Blockchain and Crypto

‘Not a deal breaker’: Google’s crypto ad ban to have little effect on ICOs and cryptocurrencies

  • Google's crypto ad ban was praised by many in the crypto community who feel it's a way to route out scams
  • Google's ban follows similar moves by Facebook and could offer opportunities to develop guidelines for crypto ads
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‘Not a deal breaker’: Google’s crypto ad ban to have little effect on ICOs and cryptocurrencies
Google is shutting the door on crypto ads -- but it might not make much of a difference. In a policy update Wednesday, the company announced that as of June, it won't be allowing ads related to cryptocurrencies, including initial coin offerings, cryptocurrency wallets and cryptocurrency trading advice. The ban is part of a bigger push to fight emerging threats, including "unregulated or speculative financial products," the company said in a separate statement, likely in response to mounting public pressure on digital giants to crack down on online scams, fake news and hate speech. Google's ban comes on the heels of a similar move from Facebook, which last month banned ads for coin offerings and crypto couching. Following the Google ban announcement, bitcoin prices tumbled below $9,000 for the first time in a week. But despite advertisers' reliance on Facebook and Google (they made up of more than 60 percent of digital ad spend last year), the ban on Google crypto ads isn't likely to make much of a difference to businesses operating in the space. Cryptocurrency companies are marketing their products on Telegram groups, online chatrooms and invitation-only forums, according to Ryan Gilbert, a partner at Propel Venture Partners. For marketers that work with crypto businesses, the move means pushing some clients to pivot their ad strategies. To cryptocurrency marketing agency CoinPoint, the impact on client businesses is likely to be small, and for those currently advertising on Google, it gives them time to shift their strategies to other platforms. "We are getting ready, but it's not a deal breaker," said CoinPoint CEO Oron Barber. "We talked to customers, diverted some budgets and planned towards the summer to change channels and focus on other sources -- things like Telegram, Slack and Medium are performing very well for crypto merchants." In addition, a large number of sites will still let them run native ads, with the top sites being Bitcoin IRA, Palm Beach Research Group, Choose Yourself Financial, Money Morning US, and Early Investing, according to ad-tracking company Pathmatics. And getting rid of crypto ads won't affect Google's ad revenue, the lion's share of which is driven by major consumer brands like Amazon, according to eMarketer.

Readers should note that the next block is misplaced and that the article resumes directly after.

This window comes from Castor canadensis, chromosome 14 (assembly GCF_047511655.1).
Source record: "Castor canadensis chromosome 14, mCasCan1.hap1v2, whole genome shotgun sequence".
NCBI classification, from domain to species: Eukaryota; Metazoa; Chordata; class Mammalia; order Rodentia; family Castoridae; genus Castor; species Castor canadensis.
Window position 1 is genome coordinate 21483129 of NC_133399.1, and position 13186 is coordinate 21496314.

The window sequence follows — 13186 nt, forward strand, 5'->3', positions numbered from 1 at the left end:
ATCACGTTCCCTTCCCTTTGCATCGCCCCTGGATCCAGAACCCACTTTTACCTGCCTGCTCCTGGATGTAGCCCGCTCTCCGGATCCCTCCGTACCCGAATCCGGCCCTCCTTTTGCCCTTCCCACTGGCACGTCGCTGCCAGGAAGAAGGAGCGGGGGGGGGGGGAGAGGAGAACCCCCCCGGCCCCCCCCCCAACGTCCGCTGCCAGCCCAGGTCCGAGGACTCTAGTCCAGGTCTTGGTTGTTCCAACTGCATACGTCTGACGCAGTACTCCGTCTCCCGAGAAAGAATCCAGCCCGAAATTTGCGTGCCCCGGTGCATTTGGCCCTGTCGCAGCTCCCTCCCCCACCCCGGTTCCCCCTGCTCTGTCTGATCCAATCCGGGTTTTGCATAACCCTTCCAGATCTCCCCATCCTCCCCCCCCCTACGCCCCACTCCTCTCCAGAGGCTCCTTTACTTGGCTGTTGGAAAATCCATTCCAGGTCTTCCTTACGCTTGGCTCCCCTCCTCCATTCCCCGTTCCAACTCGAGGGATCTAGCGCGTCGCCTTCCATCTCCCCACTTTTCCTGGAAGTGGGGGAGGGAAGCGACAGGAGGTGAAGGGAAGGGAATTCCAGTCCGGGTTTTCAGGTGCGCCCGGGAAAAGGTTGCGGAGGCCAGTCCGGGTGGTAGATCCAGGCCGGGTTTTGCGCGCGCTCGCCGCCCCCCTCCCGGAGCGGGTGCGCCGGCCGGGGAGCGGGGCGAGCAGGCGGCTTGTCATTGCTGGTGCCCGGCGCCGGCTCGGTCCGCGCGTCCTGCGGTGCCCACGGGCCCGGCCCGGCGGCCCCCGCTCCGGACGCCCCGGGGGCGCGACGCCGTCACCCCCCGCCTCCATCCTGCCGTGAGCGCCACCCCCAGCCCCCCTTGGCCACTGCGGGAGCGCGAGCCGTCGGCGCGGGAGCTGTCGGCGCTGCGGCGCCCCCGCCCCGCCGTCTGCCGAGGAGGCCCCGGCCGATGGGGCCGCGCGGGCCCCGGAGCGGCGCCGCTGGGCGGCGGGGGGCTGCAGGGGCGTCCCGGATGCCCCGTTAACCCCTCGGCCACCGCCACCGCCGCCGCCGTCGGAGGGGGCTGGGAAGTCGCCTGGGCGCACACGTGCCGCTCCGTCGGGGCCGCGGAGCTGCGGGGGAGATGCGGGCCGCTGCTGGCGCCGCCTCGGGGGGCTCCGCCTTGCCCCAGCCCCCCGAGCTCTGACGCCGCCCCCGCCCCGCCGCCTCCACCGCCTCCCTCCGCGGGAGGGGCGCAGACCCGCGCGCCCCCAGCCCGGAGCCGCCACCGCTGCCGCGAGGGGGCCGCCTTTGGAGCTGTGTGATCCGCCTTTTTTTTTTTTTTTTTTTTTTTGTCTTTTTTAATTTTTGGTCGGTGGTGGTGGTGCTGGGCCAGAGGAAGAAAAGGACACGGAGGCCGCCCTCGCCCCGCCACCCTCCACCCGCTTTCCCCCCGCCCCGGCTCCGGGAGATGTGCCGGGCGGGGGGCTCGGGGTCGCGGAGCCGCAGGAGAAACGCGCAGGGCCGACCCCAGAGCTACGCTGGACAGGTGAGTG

Google's removal of crypto ads is temporary and gives it it time to formulate guidelines to root out scams, especially in light of enhanced SEC scrutiny of cryptocurrency exchanges. The regulator said earlier this month that online trading platforms for cryptocurrencies need to register with the SEC as regulated national securities exchanges or alternate trading systems. Google or Facebook ads won't have much of an impact because they're most likely going to be tools that target inexperienced investors who may easily fall prey to fraud schemes. "Only scams do the ads," said Monetizr CEO Andris Merkulovs. "Ads are a cheap way to acquire 'regular people' who are not investors -- companies have to build the product, have traction and raise money through credibility and results."
 

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